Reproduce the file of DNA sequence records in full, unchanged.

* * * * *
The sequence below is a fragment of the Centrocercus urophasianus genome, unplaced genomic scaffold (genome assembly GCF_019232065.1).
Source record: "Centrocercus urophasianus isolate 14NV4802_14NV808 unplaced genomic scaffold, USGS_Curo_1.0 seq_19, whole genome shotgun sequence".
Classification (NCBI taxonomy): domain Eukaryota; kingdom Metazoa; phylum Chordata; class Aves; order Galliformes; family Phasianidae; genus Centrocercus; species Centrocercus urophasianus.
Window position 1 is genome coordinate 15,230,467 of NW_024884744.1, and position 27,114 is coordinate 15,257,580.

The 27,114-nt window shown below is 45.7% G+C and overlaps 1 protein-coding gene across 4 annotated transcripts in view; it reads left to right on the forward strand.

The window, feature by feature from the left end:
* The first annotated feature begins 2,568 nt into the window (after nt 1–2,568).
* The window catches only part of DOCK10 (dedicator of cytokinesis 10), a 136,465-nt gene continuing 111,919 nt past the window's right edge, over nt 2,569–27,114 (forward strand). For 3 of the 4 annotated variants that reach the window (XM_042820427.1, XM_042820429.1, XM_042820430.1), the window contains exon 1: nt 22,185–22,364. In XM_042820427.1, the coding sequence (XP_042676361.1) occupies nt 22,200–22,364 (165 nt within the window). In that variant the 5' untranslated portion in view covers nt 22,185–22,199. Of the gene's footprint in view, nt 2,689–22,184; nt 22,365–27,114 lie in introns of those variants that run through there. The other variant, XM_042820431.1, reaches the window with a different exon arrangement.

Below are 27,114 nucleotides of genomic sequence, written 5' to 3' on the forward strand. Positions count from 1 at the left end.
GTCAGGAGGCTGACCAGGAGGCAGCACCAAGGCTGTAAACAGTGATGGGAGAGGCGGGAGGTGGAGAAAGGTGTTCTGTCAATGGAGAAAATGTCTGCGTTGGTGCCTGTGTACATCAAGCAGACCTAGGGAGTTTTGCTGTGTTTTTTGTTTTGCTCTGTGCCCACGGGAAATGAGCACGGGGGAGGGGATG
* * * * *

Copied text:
The sequence below is a fragment of the Centrocercus urophasianus genome, unplaced genomic scaffold (genome assembly GCF_019232065.1).
Source record: "Centrocercus urophasianus isolate 14NV4802_14NV808 unplaced genomic scaffold, USGS_Curo_1.0 seq_19, whole genome shotgun sequence".
Classification (NCBI taxonomy): domain Eukaryota; kingdom Metazoa; phylum Chordata; class Aves; order Galliformes; family Phasianidae; genus Centrocercus; species Centrocercus urophasianus.
Window position 1 is genome coordinate 15,230,467 of NW_024884744.1, and position 27,114 is coordinate 15,257,580.

The 27,114-nt window shown below is 45.7% G+C and overlaps 1 protein-coding gene across 4 annotated transcripts in view; it reads left to right on the forward strand.

The window, feature by feature from the left end:
* The first annotated feature begins 2,568 nt into the window (after nt 1–2,568).
* The window catches only part of DOCK10 (dedicator of cytokinesis 10), a 136,465-nt gene continuing 111,919 nt past the window's right edge, over nt 2,569–27,114 (forward strand). For 3 of the 4 annotated variants that reach the window (XM_042820427.1, XM_042820429.1, XM_042820430.1), the window contains exon 1: nt 22,185–22,364. In XM_042820427.1, the coding sequence (XP_042676361.1) occupies nt 22,200–22,364 (165 nt within the window). In that variant the 5' untranslated portion in view covers nt 22,185–22,199. Of the gene's footprint in view, nt 2,689–22,184; nt 22,365–27,114 lie in introns of those variants that run through there. The other variant, XM_042820431.1, reaches the window with a different exon arrangement.

Below are 27,114 nucleotides of genomic sequence, written 5' to 3' on the forward strand. Positions count from 1 at the left end.
GTCAGGAGGCTGACCAGGAGGCAGCACCAAGGCTGTAAACAGTGATGGGAGAGGCGGGAGGTGGAGAAAGGTGTTCTGTCAATGGAGAAAATGTCTGCGTTGGTGCCTGTGTACATCAAGCAGACCTAGGGAGTTTTGCTGTGTTTTTTGTTTTGCTCTGTGCCCACGGGAAATGAGCACGGGGGAGGGGATG